Do voters update their racialized political preferences in response to new information? To answer this long-standing question, we conduct an original survey examining U.S. mainland attitudes toward towards Puerto Rican statehood, a rare consequential racialized issue of low salience. To test whether public support for statehood can be changed, we embedded an information experiment describing Puerto Rico’s political status and its relationship to the U.S. The treatment was designed to increase the perceived connection between the groups through effortful thinking. Descriptively, our results indicate that Americans are generally ambivalent to the idea of Puerto Rico becoming the 51st state. We further find that opposition to statehood is related to anti-immigration attitudes, conservative ideology, and lack of knowledge about the issue. Nonetheless, we also show that highly racialized opposition to statehood can be significantly decreased among all groups of voters by providing simple background information on U.S. and Puerto Rico’s relationship.

Fiscal Slack, Rule Constraints, and Government Corruption
Wenchi Wei
Public Administration Review, forthcoming


This article examines the effect of fiscal slack on government corruption using the U.S. states in the period from 1998 to 2012 as a research sample. Fiscal slack in the U.S. states is commonly referred to as “rainy day funds” (RDFs), which are intended as countercyclical reserve funds for government‐wide purposes. Theoretically, bureaucracy models predict that fiscal slack might catalyze the embezzlement or misuse behaviors of bureaucrats who are considered to be budget maximizers. However, formally established and rules‐bound RDFs may function as a “strongbox” that curbs officials’ discretionary power, reduces uncertainty in fiscal slack management, and ultimately restrains embezzlement and misuse behaviors. Empirically, we use the incidences and durations of natural hazards as instrumental variables for RDF balances to address the potential endogeneity problems. We find that state RDFs help reduce government corruption, especially when they are regulated by relatively looser deposit rules and stricter withdrawal rules.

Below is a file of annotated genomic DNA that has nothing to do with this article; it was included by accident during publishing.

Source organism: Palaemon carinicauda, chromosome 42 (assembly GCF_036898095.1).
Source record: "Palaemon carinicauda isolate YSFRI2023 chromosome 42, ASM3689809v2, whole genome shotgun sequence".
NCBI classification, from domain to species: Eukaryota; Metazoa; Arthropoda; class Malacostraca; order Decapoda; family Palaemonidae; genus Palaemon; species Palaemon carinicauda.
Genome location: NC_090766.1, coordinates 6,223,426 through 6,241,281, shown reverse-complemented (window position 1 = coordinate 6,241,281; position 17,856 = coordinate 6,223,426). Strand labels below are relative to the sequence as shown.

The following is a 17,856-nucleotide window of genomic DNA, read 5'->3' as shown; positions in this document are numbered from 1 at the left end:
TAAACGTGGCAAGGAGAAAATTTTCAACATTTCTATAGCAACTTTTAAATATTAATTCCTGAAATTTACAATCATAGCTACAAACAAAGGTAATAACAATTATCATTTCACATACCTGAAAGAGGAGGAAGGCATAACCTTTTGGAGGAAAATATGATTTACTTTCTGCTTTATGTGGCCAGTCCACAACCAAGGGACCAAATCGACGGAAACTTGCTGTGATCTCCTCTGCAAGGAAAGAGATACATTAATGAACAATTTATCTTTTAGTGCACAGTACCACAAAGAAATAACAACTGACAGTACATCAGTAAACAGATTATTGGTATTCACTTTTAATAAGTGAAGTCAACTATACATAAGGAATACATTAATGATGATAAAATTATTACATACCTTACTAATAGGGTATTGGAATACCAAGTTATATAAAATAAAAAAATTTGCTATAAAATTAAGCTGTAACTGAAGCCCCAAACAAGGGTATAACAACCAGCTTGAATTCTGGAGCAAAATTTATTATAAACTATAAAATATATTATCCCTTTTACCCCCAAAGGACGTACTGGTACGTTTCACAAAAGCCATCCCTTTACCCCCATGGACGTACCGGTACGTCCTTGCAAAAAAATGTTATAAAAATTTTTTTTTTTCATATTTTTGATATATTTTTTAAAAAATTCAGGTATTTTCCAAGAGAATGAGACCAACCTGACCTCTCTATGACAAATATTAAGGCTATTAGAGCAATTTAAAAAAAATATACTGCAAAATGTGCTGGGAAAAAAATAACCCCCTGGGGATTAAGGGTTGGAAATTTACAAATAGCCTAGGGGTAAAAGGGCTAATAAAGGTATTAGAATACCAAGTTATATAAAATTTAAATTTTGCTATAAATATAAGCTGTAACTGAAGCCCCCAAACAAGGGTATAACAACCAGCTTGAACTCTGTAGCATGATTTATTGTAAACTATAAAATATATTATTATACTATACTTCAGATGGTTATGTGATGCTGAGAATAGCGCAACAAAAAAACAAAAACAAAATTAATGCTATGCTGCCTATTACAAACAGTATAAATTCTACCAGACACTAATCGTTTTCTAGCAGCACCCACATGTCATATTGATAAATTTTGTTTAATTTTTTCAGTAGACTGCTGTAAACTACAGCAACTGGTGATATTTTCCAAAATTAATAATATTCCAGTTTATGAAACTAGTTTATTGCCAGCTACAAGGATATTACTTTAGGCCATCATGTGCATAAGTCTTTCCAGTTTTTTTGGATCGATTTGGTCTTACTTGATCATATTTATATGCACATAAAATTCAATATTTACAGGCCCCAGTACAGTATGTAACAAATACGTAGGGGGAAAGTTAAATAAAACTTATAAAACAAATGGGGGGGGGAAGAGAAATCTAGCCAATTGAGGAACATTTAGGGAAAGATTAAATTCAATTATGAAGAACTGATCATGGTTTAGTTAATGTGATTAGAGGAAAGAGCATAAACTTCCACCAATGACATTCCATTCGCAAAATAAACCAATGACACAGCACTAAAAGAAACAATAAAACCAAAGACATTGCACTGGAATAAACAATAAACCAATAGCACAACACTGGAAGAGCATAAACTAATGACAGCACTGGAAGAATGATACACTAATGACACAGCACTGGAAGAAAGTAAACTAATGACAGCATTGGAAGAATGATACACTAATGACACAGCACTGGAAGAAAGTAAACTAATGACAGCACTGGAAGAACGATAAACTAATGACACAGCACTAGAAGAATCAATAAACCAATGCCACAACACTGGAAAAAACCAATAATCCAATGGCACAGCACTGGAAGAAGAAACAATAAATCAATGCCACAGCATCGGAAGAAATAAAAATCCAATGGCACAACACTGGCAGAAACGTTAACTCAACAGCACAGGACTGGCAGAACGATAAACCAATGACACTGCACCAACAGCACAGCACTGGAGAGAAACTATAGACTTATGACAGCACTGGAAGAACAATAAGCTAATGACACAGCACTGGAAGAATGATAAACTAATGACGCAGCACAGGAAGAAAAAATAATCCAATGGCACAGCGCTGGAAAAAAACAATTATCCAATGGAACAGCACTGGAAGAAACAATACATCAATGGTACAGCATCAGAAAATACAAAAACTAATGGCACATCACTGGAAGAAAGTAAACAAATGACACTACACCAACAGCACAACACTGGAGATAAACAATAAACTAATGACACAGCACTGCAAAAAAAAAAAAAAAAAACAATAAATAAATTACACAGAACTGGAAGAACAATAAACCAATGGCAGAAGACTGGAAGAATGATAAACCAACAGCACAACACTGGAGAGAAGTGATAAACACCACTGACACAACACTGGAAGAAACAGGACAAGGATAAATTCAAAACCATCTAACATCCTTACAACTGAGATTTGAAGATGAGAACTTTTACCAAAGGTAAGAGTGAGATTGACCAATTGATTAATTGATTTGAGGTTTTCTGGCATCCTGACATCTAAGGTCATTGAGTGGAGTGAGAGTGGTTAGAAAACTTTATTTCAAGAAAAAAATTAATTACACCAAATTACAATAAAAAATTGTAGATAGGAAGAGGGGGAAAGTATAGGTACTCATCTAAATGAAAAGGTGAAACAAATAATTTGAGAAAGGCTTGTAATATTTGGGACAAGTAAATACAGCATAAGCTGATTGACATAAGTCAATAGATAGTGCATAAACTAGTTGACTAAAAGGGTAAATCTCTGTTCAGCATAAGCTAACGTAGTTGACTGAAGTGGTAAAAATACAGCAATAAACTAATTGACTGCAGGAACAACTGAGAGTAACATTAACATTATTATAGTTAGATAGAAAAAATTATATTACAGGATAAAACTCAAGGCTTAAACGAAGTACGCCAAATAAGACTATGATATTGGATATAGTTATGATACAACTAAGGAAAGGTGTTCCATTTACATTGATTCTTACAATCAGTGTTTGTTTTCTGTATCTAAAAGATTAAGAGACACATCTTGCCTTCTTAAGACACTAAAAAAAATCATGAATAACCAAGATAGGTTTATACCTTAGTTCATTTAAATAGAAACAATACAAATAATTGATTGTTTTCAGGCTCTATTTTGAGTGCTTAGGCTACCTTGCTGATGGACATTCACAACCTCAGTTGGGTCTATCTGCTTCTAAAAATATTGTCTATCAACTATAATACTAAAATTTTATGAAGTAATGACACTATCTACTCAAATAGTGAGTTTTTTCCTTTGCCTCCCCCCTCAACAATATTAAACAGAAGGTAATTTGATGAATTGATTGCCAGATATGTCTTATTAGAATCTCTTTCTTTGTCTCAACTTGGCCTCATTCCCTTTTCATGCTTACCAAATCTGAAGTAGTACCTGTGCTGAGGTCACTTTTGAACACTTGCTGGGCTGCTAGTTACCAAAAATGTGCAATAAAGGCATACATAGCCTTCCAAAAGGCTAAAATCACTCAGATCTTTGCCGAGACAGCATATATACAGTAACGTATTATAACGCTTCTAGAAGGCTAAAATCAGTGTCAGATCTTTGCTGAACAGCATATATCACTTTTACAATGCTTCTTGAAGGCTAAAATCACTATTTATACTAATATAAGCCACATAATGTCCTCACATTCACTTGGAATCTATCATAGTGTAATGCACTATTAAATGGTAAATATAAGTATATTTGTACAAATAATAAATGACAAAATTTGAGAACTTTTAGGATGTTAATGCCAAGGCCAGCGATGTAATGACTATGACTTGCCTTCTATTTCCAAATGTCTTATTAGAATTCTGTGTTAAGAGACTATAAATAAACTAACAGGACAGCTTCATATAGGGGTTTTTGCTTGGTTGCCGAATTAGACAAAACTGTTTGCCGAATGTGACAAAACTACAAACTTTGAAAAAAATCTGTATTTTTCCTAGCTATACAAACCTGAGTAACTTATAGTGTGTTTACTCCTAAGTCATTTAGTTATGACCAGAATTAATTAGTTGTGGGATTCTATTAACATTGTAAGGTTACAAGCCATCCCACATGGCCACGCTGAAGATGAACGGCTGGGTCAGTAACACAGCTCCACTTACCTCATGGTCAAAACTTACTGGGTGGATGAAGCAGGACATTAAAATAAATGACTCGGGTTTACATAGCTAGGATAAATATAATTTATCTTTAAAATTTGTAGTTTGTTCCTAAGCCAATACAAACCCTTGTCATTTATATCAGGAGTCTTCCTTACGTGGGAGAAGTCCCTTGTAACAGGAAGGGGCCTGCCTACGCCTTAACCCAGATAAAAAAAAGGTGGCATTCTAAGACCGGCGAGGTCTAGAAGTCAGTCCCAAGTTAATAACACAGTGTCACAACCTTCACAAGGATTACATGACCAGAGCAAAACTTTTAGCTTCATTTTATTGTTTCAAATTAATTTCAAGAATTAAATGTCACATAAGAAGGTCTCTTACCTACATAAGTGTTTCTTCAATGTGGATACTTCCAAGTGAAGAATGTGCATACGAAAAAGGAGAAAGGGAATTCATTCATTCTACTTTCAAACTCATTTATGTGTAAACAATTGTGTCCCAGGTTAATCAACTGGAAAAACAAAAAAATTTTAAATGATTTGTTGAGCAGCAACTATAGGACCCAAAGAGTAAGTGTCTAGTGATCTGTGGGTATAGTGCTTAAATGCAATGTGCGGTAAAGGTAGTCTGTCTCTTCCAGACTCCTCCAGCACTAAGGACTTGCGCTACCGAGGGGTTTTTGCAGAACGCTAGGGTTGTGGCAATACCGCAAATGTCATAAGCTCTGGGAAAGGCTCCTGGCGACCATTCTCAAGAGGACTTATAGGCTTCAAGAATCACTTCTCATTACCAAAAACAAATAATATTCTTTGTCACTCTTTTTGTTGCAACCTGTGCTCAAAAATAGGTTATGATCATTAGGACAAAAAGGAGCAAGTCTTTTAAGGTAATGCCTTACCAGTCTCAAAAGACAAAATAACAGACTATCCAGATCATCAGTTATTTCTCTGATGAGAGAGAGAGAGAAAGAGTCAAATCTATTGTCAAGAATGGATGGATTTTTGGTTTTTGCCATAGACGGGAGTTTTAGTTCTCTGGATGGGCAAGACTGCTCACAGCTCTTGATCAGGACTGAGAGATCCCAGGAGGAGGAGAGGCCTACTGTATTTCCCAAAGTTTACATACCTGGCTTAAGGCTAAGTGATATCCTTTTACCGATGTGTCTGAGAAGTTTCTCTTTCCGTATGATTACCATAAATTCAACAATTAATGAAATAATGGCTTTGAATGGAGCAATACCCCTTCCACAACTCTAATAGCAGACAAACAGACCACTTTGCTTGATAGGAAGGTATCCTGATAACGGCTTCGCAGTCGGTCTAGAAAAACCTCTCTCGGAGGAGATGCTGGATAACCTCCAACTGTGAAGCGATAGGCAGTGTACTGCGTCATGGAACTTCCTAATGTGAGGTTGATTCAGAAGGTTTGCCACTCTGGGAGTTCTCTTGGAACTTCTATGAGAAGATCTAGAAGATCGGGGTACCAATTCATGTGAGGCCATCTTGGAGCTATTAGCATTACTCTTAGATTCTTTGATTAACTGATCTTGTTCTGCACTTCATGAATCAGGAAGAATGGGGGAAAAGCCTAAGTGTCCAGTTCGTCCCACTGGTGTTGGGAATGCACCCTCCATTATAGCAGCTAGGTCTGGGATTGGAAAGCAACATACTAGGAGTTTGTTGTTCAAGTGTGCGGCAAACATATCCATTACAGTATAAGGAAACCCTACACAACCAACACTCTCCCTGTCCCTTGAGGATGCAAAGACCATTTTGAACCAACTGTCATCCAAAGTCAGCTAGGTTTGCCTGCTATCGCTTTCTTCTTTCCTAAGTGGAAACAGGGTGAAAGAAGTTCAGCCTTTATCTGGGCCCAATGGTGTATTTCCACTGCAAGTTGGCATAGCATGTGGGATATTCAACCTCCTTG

Party Competition, Personal Votes, and Strategic Disloyalty in the U.S. States
Richard Burke, Justin Kirkland & Jonathan Slapin
Political Research Quarterly, forthcoming


Legislators will sometimes vote against their party’s position on roll-call votes to differentiate themselves from the party mainstream and to accrue a “personal vote.” Research suggests that the use of rebellion to generate a personal vote is more common (1) among majority party members and (2) among ideological extremists. But these majority party extremists only have a strong incentive to rebel in situations where the accrual of a personal vote is electorally useful. In this manuscript, we evaluate variation in rebellion rates of state legislators in the United States conditional on ideological extremism and majority control. Using donation-based measures of ideology and roll call-based measures of party loyalty over a twenty-year period across more than 30,000 legislators, we find that when legislators have little incentive to differentiate themselves from their parties, this “strategic” party disloyalty among majority party ideological extremists is limited. However, when legislators have strong incentives to craft a personal vote, ideological extremists defect from their party more often than their moderate counterparts. In particular, we find greater evidence for this type of strategic party disloyalty in states with high intra-party competition and low inter-party competition and less evidence in states with high inter-party competition.